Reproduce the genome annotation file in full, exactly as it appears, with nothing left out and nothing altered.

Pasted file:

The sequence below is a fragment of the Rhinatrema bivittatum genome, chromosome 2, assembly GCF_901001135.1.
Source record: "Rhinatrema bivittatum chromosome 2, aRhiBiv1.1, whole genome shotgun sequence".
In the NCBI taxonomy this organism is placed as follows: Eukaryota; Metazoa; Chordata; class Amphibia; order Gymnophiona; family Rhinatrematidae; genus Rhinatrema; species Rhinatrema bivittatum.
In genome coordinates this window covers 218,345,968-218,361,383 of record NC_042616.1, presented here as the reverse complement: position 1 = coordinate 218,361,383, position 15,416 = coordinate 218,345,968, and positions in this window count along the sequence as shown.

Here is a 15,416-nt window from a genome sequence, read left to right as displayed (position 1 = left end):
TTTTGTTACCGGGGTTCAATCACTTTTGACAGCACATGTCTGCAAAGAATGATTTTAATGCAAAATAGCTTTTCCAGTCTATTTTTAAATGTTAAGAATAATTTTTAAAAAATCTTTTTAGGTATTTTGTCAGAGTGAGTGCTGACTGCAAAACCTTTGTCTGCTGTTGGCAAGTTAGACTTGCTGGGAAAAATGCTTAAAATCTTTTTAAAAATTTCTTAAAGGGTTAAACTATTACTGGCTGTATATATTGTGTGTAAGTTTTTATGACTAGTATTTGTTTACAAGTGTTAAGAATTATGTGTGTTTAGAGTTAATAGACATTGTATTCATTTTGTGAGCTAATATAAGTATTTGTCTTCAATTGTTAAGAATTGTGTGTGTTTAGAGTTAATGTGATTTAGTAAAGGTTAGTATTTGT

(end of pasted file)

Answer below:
The sequence below is a fragment of the Rhinatrema bivittatum genome, chromosome 2, assembly GCF_901001135.1.
Source record: "Rhinatrema bivittatum chromosome 2, aRhiBiv1.1, whole genome shotgun sequence".
In the NCBI taxonomy this organism is placed as follows: Eukaryota; Metazoa; Chordata; class Amphibia; order Gymnophiona; family Rhinatrematidae; genus Rhinatrema; species Rhinatrema bivittatum.
In genome coordinates this window covers 218,345,968-218,361,383 of record NC_042616.1, presented here as the reverse complement: position 1 = coordinate 218,361,383, position 15,416 = coordinate 218,345,968, and positions in this window count along the sequence as shown.

Here is a 15,416-nt window from a genome sequence, read left to right as displayed (position 1 = left end):
TTTTGTTACCGGGGTTCAATCACTTTTGACAGCACATGTCTGCAAAGAATGATTTTAATGCAAAATAGCTTTTCCAGTCTATTTTTAAATGTTAAGAATAATTTTTAAAAAATCTTTTTAGGTATTTTGTCAGAGTGAGTGCTGACTGCAAAACCTTTGTCTGCTGTTGGCAAGTTAGACTTGCTGGGAAAAATGCTTAAAATCTTTTTAAAAATTTCTTAAAGGGTTAAACTATTACTGGCTGTATATATTGTGTGTAAGTTTTTATGACTAGTATTTGTTTACAAGTGTTAAGAATTATGTGTGTTTAGAGTTAATAGACATTGTATTCATTTTGTGAGCTAATATAAGTATTTGTCTTCAATTGTTAAGAATTGTGTGTGTTTAGAGTTAATGTGATTTAGTAAAGGTTAGTATTTGT